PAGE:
An Idiot’s Guide To Accessible Website Design

By / Dec 8, 2009 / Tips
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If you are designing web sites in the UK, you probably already know that the Disability Discrimination Act (DDA) mandates web sites be accessible by visually and physically disabled persons. But even if you work in a locale that doesn’t have any accessibility requirements yet, web designers have an obligation to make their clients’ web sites available and accessible to anyone who wishes to visit.

Why? According to a report by the Danish Center for Accessibility, as many as 25% of the world’s Internet users have some sort of visual, auditory or mobility disability.

Fail to take into the consideration the needs of these people and you are depriving your client the opportunity to connect with a huge audience. Not only doesn’t that make good business sense, but also you could end up breaking the law. For example, if you’re working for an organization that is hoping to do business with the U.S. government, you’re going to run up against the “508 Act”.

This regulation requires all Federal agencies that “develop, procure, maintain, or use electronic and information technology”, to provide access to disabled users that is comparable to access available to everyone else.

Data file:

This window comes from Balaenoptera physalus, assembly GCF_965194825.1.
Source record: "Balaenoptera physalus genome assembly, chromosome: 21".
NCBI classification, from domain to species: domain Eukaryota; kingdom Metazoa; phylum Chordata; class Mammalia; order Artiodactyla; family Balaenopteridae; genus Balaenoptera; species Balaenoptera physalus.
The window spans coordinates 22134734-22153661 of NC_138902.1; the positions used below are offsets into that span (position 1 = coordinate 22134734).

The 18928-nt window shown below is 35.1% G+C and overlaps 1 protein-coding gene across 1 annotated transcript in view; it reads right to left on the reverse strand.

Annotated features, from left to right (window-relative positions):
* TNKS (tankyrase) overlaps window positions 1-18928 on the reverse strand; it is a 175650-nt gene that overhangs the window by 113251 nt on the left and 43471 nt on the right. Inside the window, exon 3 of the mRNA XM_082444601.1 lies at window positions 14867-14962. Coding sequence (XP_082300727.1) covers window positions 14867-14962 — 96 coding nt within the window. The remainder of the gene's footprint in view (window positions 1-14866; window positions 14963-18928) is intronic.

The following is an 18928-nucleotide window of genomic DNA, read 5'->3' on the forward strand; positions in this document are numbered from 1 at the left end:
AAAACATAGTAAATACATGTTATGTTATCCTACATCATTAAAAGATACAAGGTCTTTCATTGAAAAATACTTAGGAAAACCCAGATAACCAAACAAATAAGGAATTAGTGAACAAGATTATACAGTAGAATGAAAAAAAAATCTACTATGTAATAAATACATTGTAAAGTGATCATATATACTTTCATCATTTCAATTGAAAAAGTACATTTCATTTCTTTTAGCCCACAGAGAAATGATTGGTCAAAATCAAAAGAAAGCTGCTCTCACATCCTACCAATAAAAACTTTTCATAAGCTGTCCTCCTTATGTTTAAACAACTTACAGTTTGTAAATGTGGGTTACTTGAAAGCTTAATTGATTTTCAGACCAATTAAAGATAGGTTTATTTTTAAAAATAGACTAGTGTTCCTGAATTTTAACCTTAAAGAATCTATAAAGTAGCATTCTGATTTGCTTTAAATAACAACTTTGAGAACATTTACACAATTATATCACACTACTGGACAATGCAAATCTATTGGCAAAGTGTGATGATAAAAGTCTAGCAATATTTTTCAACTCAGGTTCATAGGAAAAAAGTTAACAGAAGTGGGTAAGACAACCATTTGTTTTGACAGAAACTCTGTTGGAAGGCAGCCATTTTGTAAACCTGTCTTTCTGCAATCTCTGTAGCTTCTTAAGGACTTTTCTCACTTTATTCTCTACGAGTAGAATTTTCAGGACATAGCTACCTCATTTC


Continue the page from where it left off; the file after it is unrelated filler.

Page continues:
How To Meet Accessibility Requirements

In order to provide for the access needs of the disabled, it’s important to understand the technology challenges these users face everyday.

  • Use of non-standard browsers, earlier versions of mainstream browsers, or specially designed text-to-speech and text-to-brail readers that do not function in the way we normally understand browsers to function.
  • Lower screen resolutions, the need for larger fonts, and reduced screen size.
  • Colorblind users who cannot easily “Click the red button to cancel your order.”
  • Users with motor impairment may use non-standard pointing devices and keywords.

Fortunately, The Guesswork Has Been Eliminated

The World Wide Web Consortium (W3C) maintains accessibility standards and best practices on their All Standards and Drafts page; of particular interest are the Web Content Accessibility Guidelines (WCAG) 2.0.